American audiences spent more than a decade worshiping at the big-screen altar of comic book characters. But the tumult of 2020 demanded a very different kind of superhero. ​

You can’t thump a pandemic into submission, no matter how mighty your hammer, and you can’t smash systemic racism. Fortunately, it turns out the champion we needed has been with us all this time: Dolly Parton, America turns its quarantine-addled eyes to you.

Parton is back in the news because a $1 million donation she made to Vanderbilt University Medical Center for coronavirus research ended up backing what early data suggests is a highly promising coronavirus vaccine. Any good news about the fight against the global pandemic is cause for exuberance, especially leading into what is likely to be a bitter and painful winter. But the reaction to Parton’s backing — ultimately compared with the $955 million the U.S. government plowed into Moderna’s vaccine — suggests an even broader hunger for a kind of champion who doesn’t show up much in action movies.

Let’s get the inevitable out of the way first: Even at 74, Parton looks a lot like an exaggerated cartoon superheroine. ​ It’s a deliberate, and carefully cultivated, look. She’s said she took her initial style inspiration from “streetwalking women”; nicknamed her breasts “Shock” and “Awe”; and noted that her tiny waist is a family inheritance.

The way superheroines are drawn, and what they’re expected to do with their disproportionate bodies, have always reflected the genre’s ambivalence about powerful women. Apparently, it’s fine to face off with a human supervillain or throw yourself into battle against an alien invader — as long as you’ve got a perfect blow-out and a Vibranium-strength push-up bra. Superhuman physical strength is fine, the message goes, but don’t let it get in the way of conventional hyper-sexiness.

But the ability to land a punch — or to take one — is only one kind of toughness.

Parton’s heroism takes a different form and meets a different set of needs. Rather than distracting her fans from their day-to-day concerns with large-scale fictional conflicts, her music makes the mundane feel epic. Love and heartbreak, the fight against a rotten boss, pursuit of a professional ambition: All these universal experiences get respectful treatment in her songbook and in her movies.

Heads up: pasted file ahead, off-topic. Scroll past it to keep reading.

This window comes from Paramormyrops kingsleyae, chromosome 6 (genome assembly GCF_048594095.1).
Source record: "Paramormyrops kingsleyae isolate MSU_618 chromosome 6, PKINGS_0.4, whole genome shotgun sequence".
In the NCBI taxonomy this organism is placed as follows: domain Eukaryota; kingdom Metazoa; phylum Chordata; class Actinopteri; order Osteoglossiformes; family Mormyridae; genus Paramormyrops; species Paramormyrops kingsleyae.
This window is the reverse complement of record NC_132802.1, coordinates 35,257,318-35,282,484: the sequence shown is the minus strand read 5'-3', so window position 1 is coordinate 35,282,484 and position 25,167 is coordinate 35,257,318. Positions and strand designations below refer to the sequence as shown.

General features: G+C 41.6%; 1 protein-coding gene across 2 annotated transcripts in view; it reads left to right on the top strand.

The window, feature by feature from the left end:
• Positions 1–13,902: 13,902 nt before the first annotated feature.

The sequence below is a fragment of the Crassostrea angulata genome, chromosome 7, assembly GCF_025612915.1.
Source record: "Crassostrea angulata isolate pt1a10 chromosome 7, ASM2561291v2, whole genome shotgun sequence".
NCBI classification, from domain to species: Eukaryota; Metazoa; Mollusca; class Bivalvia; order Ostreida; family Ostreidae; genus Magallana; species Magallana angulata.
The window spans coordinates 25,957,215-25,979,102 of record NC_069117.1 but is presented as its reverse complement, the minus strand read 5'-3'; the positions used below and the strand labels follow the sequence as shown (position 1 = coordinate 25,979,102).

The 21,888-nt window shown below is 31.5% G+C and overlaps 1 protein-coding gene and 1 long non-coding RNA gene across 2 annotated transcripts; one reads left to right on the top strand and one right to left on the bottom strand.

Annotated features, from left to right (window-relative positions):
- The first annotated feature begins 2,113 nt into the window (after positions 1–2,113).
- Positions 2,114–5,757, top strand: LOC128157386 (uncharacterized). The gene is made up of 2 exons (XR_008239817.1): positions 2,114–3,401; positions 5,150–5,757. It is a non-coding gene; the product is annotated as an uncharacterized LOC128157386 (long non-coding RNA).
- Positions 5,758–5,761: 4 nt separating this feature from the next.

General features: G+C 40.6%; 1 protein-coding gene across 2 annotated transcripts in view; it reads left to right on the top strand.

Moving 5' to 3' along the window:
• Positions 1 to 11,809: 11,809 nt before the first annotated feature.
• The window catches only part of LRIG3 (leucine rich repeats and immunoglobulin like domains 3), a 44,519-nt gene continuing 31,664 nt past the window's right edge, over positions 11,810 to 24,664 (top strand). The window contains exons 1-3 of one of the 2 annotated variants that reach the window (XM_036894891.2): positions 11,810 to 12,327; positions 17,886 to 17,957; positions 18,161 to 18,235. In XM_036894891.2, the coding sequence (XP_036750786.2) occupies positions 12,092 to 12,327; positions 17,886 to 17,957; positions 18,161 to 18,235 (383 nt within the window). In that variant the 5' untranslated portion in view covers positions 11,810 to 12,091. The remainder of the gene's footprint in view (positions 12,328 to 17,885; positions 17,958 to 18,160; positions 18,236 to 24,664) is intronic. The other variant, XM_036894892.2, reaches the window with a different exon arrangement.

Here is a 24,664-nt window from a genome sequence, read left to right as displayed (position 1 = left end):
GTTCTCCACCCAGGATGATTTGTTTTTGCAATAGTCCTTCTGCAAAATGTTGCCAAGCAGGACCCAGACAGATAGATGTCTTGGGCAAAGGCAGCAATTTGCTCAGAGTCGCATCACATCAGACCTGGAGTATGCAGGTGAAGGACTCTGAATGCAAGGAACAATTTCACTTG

Her long-running philanthropy meets material needs as well as emotional ones. Parton helped raise $8.9 million in disaster relief for families affected by 2016 wildfires in the Great Smoky Mountains, sending them $1,000 checks for six months in a kind of celebrity experiment with universal basic income.

Plenty of parents know Parton as a kind of literary fairy godmother. Dolly Parton’s Imagination Library, which began serving kids in East Tennessee in 1995, now mails 1 million books a month to children in the United States and around the world. Though studies of such programs show mixed results on whether they improve literacy rates, there’s no denying the program’s fundamental kindness and generosity. In families where books might feel like a luxury, Parton helps children build their own libraries. And even in households full of books, the monthly arrival of a new package addressed to a child, rather than to her parents, sends an early message to very young people that there is someone out there in the great big world thinking of them kindly.

These sorts of sustained efforts aren’t the stuff of billion-dollar box-office takes. Nor, frankly, is the sort of basic and committed kindness Parton embodies in these philanthropies a quality that’s gotten much traction in national political circles in recent years. But they matter enormously to the people who benefit from them.

Parton also provides proof that practicality and bluntness can coexist perfectly well with empathy, and that caring about others’ feelings isn’t weakness. That’s a tonic, especially at a moment when cruelty has become something of a fetish, and when a lot of political debates have gotten tangled up in obfuscating jargon.

As she told Billboard magazine earlier this year, discussing a reimagining of one of her businesses that had been criticized for leaning into antebellum ideas about the South: “As soon as you realize that [something] is a problem, you should fix it. Don’t be a dumbass. That’s where my heart is. I would never dream of hurting anybody on purpose.” (That interview went viral for her embrace of Black Lives Matter in typical Parton fashion, declaring, “Of course Black lives matter. Do we think our little White asses are the only ones that matter? No!”)

Not all problems in public life are that simple to solve, of course, just as not all charitable donations end up funding a successful vaccine moonshot. But the exuberant popular embrace of Parton, one of the few consensus figures left in a fractured America, is testament to the power of doing good and doing it consistently. That’s the sort of superheroism the country needs most right now — and all of us can aspire to it.

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Distrust in the Trump administration has turned into distrust of science, adding to an already powerful anti-vaccine movement. (The Washington Post)

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